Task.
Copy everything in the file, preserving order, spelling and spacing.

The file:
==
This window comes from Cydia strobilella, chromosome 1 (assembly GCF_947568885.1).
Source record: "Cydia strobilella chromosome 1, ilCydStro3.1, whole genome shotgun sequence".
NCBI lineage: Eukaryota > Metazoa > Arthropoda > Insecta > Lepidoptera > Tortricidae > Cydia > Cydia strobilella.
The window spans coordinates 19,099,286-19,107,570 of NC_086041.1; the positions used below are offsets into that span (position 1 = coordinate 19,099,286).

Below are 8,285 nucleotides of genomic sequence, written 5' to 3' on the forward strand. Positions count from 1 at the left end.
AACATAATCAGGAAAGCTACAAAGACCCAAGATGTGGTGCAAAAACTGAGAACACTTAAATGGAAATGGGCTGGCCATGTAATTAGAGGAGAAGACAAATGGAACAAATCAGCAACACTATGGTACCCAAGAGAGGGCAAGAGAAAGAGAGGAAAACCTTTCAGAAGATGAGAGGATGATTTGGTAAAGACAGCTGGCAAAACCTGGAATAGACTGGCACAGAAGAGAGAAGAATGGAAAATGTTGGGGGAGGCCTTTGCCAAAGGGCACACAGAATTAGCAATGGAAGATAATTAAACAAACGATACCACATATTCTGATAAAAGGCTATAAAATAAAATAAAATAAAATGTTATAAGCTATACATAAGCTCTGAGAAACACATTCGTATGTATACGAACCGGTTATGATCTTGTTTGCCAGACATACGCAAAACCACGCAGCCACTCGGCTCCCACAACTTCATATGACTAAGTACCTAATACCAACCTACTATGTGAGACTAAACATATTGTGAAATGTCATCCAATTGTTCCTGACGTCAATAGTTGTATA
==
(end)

This window comes from Cydia strobilella, chromosome 1 (assembly GCF_947568885.1).
Source record: "Cydia strobilella chromosome 1, ilCydStro3.1, whole genome shotgun sequence".
NCBI lineage: Eukaryota > Metazoa > Arthropoda > Insecta > Lepidoptera > Tortricidae > Cydia > Cydia strobilella.
The window spans coordinates 19,099,286-19,107,570 of NC_086041.1; the positions used below are offsets into that span (position 1 = coordinate 19,099,286).

Below are 8,285 nucleotides of genomic sequence, written 5' to 3' on the forward strand. Positions count from 1 at the left end.
AACATAATCAGGAAAGCTACAAAGACCCAAGATGTGGTGCAAAAACTGAGAACACTTAAATGGAAATGGGCTGGCCATGTAATTAGAGGAGAAGACAAATGGAACAAATCAGCAACACTATGGTACCCAAGAGAGGGCAAGAGAAAGAGAGGAAAACCTTTCAGAAGATGAGAGGATGATTTGGTAAAGACAGCTGGCAAAACCTGGAATAGACTGGCACAGAAGAGAGAAGAATGGAAAATGTTGGGGGAGGCCTTTGCCAAAGGGCACACAGAATTAGCAATGGAAGATAATTAAACAAACGATACCACATATTCTGATAAAAGGCTATAAAATAAAATAAAATAAAATGTTATAAGCTATACATAAGCTCTGAGAAACACATTCGTATGTATACGAACCGGTTATGATCTTGTTTGCCAGACATACGCAAAACCACGCAGCCACTCGGCTCCCACAACTTCATATGACTAAGTACCTAATACCAACCTACTATGTGAGACTAAACATATTGTGAAATGTCATCCAATTGTTCCTGACGTCAATAGTTGTATA